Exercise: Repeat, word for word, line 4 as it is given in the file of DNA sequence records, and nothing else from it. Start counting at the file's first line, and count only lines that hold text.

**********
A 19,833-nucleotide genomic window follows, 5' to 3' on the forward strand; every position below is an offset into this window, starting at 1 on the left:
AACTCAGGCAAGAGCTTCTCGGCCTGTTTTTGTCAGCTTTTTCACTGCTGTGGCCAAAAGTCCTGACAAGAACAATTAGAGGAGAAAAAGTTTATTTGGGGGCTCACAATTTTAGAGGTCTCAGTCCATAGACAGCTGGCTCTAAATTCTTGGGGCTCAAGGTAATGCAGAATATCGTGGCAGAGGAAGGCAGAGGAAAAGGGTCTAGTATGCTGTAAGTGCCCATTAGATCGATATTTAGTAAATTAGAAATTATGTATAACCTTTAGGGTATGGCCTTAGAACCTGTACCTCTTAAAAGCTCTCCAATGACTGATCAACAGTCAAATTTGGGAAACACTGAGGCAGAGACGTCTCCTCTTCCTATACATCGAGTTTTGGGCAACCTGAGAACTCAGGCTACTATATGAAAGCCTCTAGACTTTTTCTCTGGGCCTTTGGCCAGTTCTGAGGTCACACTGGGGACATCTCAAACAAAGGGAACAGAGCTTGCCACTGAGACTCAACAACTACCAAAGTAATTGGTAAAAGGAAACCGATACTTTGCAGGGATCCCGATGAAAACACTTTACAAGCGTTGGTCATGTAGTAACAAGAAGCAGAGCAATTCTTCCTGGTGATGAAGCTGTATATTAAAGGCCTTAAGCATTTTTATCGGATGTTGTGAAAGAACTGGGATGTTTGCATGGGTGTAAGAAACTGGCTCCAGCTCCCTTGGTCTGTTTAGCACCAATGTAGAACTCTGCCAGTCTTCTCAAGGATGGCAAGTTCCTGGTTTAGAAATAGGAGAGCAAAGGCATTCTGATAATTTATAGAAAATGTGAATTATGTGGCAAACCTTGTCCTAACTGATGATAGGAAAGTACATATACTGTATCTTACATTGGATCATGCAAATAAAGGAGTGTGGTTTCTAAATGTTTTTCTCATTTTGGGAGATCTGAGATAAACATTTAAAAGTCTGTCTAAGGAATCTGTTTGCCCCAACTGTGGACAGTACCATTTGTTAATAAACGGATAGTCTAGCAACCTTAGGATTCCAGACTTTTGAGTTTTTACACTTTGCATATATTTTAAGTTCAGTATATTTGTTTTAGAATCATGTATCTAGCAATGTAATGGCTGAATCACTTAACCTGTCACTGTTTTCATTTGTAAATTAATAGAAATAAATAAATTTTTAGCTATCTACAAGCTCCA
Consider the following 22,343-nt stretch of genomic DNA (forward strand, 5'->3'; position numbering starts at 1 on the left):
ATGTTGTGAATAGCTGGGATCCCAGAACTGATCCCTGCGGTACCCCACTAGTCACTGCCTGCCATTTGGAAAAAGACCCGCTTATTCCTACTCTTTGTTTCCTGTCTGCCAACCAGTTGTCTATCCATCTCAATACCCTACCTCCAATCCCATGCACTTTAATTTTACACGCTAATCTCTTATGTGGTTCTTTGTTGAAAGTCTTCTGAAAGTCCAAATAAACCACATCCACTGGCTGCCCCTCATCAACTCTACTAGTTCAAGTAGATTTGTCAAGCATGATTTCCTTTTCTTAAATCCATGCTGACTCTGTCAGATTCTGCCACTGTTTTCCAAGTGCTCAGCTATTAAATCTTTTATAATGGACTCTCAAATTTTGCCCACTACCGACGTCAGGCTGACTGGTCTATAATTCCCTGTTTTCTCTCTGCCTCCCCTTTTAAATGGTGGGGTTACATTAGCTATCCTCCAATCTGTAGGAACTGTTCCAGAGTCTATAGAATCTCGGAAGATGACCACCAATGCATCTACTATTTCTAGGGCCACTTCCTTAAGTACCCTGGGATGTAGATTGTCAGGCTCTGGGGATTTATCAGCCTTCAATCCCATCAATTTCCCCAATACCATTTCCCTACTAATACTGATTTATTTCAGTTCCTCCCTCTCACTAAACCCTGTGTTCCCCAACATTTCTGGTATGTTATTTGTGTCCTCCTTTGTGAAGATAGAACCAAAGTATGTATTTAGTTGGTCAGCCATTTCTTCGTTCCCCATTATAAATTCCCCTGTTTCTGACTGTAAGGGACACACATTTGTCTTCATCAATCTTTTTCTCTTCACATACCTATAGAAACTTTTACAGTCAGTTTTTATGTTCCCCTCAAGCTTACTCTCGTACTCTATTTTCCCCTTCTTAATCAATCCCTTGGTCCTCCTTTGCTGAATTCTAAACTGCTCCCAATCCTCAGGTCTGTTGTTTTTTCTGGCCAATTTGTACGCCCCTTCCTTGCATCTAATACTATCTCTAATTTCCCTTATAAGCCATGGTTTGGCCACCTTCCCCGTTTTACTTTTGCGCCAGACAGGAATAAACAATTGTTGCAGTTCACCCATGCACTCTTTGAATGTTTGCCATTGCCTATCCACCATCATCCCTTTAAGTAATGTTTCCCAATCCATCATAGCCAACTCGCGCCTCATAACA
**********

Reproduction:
ATGTTGTGAATAGCTGGGATCCCAGAACTGATCCCTGCGGTACCCCACTAGTCACTGCCTGCCATTTGGAAAAAGACCCGCTTATTCCTACTCTTTGTTTCCTGTCTGCCAACCAGTTGTCTATCCATCTCAATACCCTACCTCCAATCCCATGCACTTTAATTTTACACGCTAATCTCTTATGTGGTTCTTTGTTGAAAGTCTTCTGAAAGTCCAAATAAACCACATCCACTGGCTGCCCCTCATCAACTCTACTAGTTCAAGTAGATTTGTCAAGCATGATTTCCTTTTCTTAAATCCATGCTGACTCTGTCAGATTCTGCCACTGTTTTCCAAGTGCTCAGCTATTAAATCTTTTATAATGGACTCTCAAATTTTGCCCACTACCGACGTCAGGCTGACTGGTCTATAATTCCCTGTTTTCTCTCTGCCTCCCCTTTTAAATGGTGGGGTTACATTAGCTATCCTCCAATCTGTAGGAACTGTTCCAGAGTCTATAGAATCTCGGAAGATGACCACCAATGCATCTACTATTTCTAGGGCCACTTCCTTAAGTACCCTGGGATGTAGATTGTCAGGCTCTGGGGATTTATCAGCCTTCAATCCCATCAATTTCCCCAATACCATTTCCCTACTAATACTGATTTATTTCAGTTCCTCCCTCTCACTAAACCCTGTGTTCCCCAACATTTCTGGTATGTTATTTGTGTCCTCCTTTGTGAAGATAGAACCAAAGTATGTATTTAGTTGGTCAGCCATTTCTTCGTTCCCCATTATAAATTCCCCTGTTTCTGACTGTAAGGGACACACATTTGTCTTCATCAATCTTTTTCTCTTCACATACCTATAGAAACTTTTACAGTCAGTTTTTATGTTCCCCTCAAGCTTACTCTCGTACTCTATTTTCCCCTTCTTAATCAATCCCTTGGTCCTCCTTTGCTGAATTCTAAACTGCTCCCAATCCTCAGGTCTGTTGTTTTTTCTGGCCAATTTGTACGCCCCTTCCTTGCATCTAATACTATCTCTAATTTCCCTTATAAGCCATGGTTTGGCCACCTTCCCCGTTTTACTTTTGCGCCAGACAGGAATAAACAATTGTTGCAGTTCACCCATGCACTCTTTGAATGTTTGCCATTGCCTATCCACCATCATCCCTTTAAGTAATGTTTCCCAATCCATCATAGCCAACTCGCGCCTCATAACA